Oxo-degradable plastic mulch is a re-emerging alternative to biodegradable plastic mulch and conventional plastic mulch. However, oxo-degradable plastic is not biodegradable in field conditions; fragments will remain in the soil or surrounding environment for decades, where they become micro or nano particles that are pollutants in soil and water systems. There is a call to ban oxo-degradable plastic packaging in the U.S. and EU because it poses risk to our environment.
  Biodegradable mulches are not EPA-approved tarps for soil fumigation. This fact sheet explains the limitations of biodegradable mulch use in soil fumigation systems.

Use of Plastic Mulch Films in U.S. Strawberry Production: Results from a Multi-State Survey about U.S. Strawberry Growers' Perceptions and Experiences of Plastic Mulch Films 

   Strawberry growers often use polyethylene plastic mulch films and, consequently, may be potential early adopters of biodegradable plastic mulch films. The report presents the results of a survey of strawberry growers that assesses this potential, as well as opinions about conventional and biodegradable plastic mulch and information about strawberry production practices and farm decision making.

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Plastic Mulch in Fruit and Vegetable Production: Challenges for Disposal

   Plastic mulch provides many benefits to growers, but is it sustainable? This fact sheet  gives a brief overview of how polyethylene (PE) mulch is being disposed of currently and what sustainable options are available.

Soil Carbon and Biodegradable Mulches

   Soil carbon, in the form of living microbes, litter and humus, provides many benefits to crop growth. This fact sheet provides a basic overview of soil carbon and addresses how the USDA Specialty Crop Research project, Performance and Adoptability of Biodgradable Mulch for Sustainable Specialty Crop Production, will determine how biodegradable plastic mulches are contributing to soil carbon.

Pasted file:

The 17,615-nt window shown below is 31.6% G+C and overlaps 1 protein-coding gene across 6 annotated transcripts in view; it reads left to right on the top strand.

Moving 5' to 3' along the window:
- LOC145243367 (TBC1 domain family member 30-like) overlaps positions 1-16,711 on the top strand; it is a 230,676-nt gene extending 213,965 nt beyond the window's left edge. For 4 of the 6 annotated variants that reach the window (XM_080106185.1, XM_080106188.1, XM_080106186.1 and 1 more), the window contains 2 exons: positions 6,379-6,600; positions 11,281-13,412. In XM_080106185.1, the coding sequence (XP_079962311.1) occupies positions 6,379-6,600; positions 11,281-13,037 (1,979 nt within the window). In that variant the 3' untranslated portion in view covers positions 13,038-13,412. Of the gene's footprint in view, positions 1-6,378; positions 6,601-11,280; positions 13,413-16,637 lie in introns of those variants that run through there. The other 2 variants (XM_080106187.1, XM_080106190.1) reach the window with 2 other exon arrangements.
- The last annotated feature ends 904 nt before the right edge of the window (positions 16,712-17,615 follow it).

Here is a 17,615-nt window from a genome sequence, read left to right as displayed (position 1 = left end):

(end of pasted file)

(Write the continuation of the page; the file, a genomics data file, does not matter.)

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biodegradable mulch row at field trial site

Dimensions and Costs of Paper, Polyethylene and Biodegradable Plastic Mulch

   This Washington State University factsheet provides an overview of mulch roll dimensions, weights, costs, and number of rolls needed per acre based on bed spacing. 

Mechanically Laying Biodegradable Paper and Plastic Mulch

   This Washington State University factsheet offers brief instructions on laying paper and plastic mulch film using raised bed mulch layers.

Finding Out How Biodegradable Plastic Mulches
Change Over Time

   The methods to assess and quantify deterioration and biodegredation of biodegradable plastic mulches are explained in this fact sheet. The USDA Specialty Crops Research project, Performance and Adoptability of Biodegradable Mulch for Sustainable Specialty Crop Production, is using these methods to assess the performance of biodegradable plastic mulches.

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What Is an Endophyte?